I have referred to the right of the insurer to rely upon compliance with the terms of the contract. So far as relates to the policy, the breach of its conditions plead by the insurer are the failure to forward copies of the suits and process; the failure to co-operate and waiver of rights in connection with pending suits, and the acts of the administrator in delivering to counsel for three of the plaintiffs copies of said suits, and his delivery to counsel for the other two plaintiffs the policy of insurance; and his waiver of the twelve months' exemption from suit permitted an administrator under the laws of Georgia. In the argument it is contended the filing of the answer breached the agreement not to interfere in legal proceedings.

Manifestly, the furnishing of copies of petitions filed by the plaintiffs to the counsel who had prepared them is not prejudicial in and of itself, and with reference to the delivery of the insurance policy the evidence discloses that the policy was delivered to plaintiffs' counsel not by the defendant administrator, but by the agent of the insurer, which of course could not constitute nonco-operation on the part of the defendant administrator.

The question of waiver of the twelve months' exemption is not insisted upon and is not meritorious in any event. The question of failure to forward notice of the suits has been discussed. The defendant administrator did not fail to co-operate for co-operation implies assistance and the insurer requested none. United States Casualty Co. v. Drew, 9 Cir., 5 F.2d 498, 499. In fact, it declined to have any part in the litigation, so we are called upon to determine whether within the terms of the policy the defendant administrator interfered in legal proceedings.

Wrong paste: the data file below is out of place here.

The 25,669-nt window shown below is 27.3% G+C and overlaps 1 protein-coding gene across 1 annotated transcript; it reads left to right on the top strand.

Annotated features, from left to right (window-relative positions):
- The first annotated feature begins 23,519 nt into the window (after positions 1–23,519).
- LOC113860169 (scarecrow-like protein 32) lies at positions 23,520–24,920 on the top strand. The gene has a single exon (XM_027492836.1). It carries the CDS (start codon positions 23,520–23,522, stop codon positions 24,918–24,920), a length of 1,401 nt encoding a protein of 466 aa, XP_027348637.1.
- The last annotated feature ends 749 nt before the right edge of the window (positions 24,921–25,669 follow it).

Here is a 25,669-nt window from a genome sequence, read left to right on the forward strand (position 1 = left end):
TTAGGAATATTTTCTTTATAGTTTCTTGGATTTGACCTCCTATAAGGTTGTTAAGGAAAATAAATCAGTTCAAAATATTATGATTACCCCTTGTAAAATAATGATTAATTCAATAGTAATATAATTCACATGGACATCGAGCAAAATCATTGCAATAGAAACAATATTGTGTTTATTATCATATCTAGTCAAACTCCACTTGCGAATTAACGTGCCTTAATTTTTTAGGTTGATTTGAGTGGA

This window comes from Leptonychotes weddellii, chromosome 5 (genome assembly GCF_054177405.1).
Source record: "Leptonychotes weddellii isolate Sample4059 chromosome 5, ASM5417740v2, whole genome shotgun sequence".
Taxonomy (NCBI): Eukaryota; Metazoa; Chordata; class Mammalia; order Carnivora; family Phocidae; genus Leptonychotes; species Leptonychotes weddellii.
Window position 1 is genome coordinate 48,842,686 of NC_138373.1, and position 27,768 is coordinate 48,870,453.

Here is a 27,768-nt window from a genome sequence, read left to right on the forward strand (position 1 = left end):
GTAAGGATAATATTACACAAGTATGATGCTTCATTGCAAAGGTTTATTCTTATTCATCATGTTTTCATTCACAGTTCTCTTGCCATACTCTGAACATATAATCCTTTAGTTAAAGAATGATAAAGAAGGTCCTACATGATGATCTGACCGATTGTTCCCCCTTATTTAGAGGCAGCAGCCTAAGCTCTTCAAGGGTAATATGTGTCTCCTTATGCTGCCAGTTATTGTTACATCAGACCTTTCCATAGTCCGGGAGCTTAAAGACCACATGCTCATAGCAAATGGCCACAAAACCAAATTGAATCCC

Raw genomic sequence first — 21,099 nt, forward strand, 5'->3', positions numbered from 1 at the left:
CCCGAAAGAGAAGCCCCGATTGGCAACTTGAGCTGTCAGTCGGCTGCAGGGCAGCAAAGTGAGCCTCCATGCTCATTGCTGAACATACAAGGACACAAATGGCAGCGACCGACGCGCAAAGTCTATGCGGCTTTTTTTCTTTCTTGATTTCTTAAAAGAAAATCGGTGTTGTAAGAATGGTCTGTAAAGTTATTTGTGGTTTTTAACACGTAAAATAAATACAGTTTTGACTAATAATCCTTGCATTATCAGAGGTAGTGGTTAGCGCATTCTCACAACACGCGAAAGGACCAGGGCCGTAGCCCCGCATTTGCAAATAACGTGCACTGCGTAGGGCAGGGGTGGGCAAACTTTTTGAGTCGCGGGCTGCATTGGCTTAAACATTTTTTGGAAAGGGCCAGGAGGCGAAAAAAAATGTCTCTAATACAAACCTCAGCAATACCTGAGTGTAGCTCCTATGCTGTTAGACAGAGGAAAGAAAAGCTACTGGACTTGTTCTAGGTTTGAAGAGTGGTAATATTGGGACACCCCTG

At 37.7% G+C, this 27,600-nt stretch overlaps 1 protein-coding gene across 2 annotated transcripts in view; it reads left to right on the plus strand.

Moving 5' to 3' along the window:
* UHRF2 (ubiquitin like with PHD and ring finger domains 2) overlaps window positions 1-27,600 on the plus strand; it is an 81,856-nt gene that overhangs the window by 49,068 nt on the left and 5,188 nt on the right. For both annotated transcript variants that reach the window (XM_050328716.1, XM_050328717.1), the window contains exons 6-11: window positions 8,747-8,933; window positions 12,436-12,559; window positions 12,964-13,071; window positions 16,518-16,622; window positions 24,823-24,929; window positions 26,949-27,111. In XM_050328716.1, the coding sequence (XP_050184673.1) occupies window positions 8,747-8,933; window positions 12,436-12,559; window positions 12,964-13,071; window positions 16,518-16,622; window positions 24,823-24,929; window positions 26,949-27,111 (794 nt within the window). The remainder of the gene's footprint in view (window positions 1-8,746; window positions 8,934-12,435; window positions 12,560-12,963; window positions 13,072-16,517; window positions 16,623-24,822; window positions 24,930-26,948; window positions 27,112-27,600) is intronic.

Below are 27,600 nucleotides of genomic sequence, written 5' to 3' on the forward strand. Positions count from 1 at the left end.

It appears that a fair construction of all of the terms of the contract, and bearing in mind the antecedent obligation of the policy imposed upon the company to defend "suits for such damages, even if groundless, in the name and on behalf of the insured," that the term "legal proceeding" (especially when considered with its context requiring the insured to aid in securing information and evidence, and cooperation in all matters which the company deems necessary in the defense of any suit), must be construed in the light of the policy as a whole, and that the "interference in legal proceedings" forbidden has reference to a legal proceeding defended in accordance with the terms of the policy.

It is not a fair construction of this provision to hold that the company can refuse to take any steps in defense and the insured defendant must nevertheless refrain from filing any defense whatever. *359 Such a construction would be contrary to the very purpose of such contracts. In this view of the matter, which seems to me to be just and proper, under the facts as found, the insurer is not entitled to invoke this provision of the policy. 29 Am. Jur., p. 808, sec. 1077; St. Louis Dressed Beef & Provision Company v. Maryland Casualty Company, 201 U.S. 173, 26 S. Ct. 400, 50 L. Ed. 712.

Discussion has already been had as to the effect of the failure of the insurer to defend upon its right to question as against the claimants the validity, force and effect of pleadings filed by the defendant before the jury and court after the failure of the insurer to conduct the defense of such suits "even if groundless". See, also, Royal Indemnity Co. v. Schwartz, Tex.Civ. App., 172 S.W. 581.

The facts and circumstances of this case are not sufficient to establish in my mind the right of the petitioner to a declaration of invalidity of the policy, and the prayer for such declaration is therefore denied.

 
Conclusion of Law.

The conclusion of law is that the petitioner is liable under the terms of the policy to the defendants in the amounts of their respective judgments as set out in the petition. Declaration and decree may be presented accordingly.